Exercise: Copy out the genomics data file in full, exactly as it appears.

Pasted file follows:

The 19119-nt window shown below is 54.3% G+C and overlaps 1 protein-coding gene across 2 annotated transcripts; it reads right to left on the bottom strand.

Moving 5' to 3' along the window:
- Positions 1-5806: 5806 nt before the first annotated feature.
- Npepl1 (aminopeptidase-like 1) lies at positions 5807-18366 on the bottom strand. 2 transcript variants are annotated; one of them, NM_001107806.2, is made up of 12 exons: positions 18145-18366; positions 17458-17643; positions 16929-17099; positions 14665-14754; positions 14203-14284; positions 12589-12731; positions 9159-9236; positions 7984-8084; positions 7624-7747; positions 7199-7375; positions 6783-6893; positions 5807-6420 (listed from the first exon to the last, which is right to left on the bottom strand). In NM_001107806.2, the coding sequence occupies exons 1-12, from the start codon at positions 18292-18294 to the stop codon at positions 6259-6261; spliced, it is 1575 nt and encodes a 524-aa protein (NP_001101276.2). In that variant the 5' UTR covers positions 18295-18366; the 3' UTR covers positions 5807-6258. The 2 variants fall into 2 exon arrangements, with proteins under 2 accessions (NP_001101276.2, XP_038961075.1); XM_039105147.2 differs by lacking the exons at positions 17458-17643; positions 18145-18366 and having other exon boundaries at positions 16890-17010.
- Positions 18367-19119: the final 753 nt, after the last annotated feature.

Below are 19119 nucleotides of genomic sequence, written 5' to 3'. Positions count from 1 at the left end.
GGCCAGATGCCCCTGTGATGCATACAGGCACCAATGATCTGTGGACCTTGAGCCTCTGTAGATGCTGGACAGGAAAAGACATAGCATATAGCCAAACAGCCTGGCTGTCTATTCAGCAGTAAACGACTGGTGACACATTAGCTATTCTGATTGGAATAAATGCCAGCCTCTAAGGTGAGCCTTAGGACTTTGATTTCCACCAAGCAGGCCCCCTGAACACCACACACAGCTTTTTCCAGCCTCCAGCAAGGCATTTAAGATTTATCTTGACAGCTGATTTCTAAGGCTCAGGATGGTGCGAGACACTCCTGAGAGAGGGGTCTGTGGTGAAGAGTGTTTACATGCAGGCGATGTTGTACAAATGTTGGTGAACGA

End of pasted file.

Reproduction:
The 19119-nt window shown below is 54.3% G+C and overlaps 1 protein-coding gene across 2 annotated transcripts; it reads right to left on the bottom strand.

Moving 5' to 3' along the window:
- Positions 1-5806: 5806 nt before the first annotated feature.
- Npepl1 (aminopeptidase-like 1) lies at positions 5807-18366 on the bottom strand. 2 transcript variants are annotated; one of them, NM_001107806.2, is made up of 12 exons: positions 18145-18366; positions 17458-17643; positions 16929-17099; positions 14665-14754; positions 14203-14284; positions 12589-12731; positions 9159-9236; positions 7984-8084; positions 7624-7747; positions 7199-7375; positions 6783-6893; positions 5807-6420 (listed from the first exon to the last, which is right to left on the bottom strand). In NM_001107806.2, the coding sequence occupies exons 1-12, from the start codon at positions 18292-18294 to the stop codon at positions 6259-6261; spliced, it is 1575 nt and encodes a 524-aa protein (NP_001101276.2). In that variant the 5' UTR covers positions 18295-18366; the 3' UTR covers positions 5807-6258. The 2 variants fall into 2 exon arrangements, with proteins under 2 accessions (NP_001101276.2, XP_038961075.1); XM_039105147.2 differs by lacking the exons at positions 17458-17643; positions 18145-18366 and having other exon boundaries at positions 16890-17010.
- Positions 18367-19119: the final 753 nt, after the last annotated feature.

Below are 19119 nucleotides of genomic sequence, written 5' to 3'. Positions count from 1 at the left end.
GGCCAGATGCCCCTGTGATGCATACAGGCACCAATGATCTGTGGACCTTGAGCCTCTGTAGATGCTGGACAGGAAAAGACATAGCATATAGCCAAACAGCCTGGCTGTCTATTCAGCAGTAAACGACTGGTGACACATTAGCTATTCTGATTGGAATAAATGCCAGCCTCTAAGGTGAGCCTTAGGACTTTGATTTCCACCAAGCAGGCCCCCTGAACACCACACACAGCTTTTTCCAGCCTCCAGCAAGGCATTTAAGATTTATCTTGACAGCTGATTTCTAAGGCTCAGGATGGTGCGAGACACTCCTGAGAGAGGGGTCTGTGGTGAAGAGTGTTTACATGCAGGCGATGTTGTACAAATGTTGGTGAACGA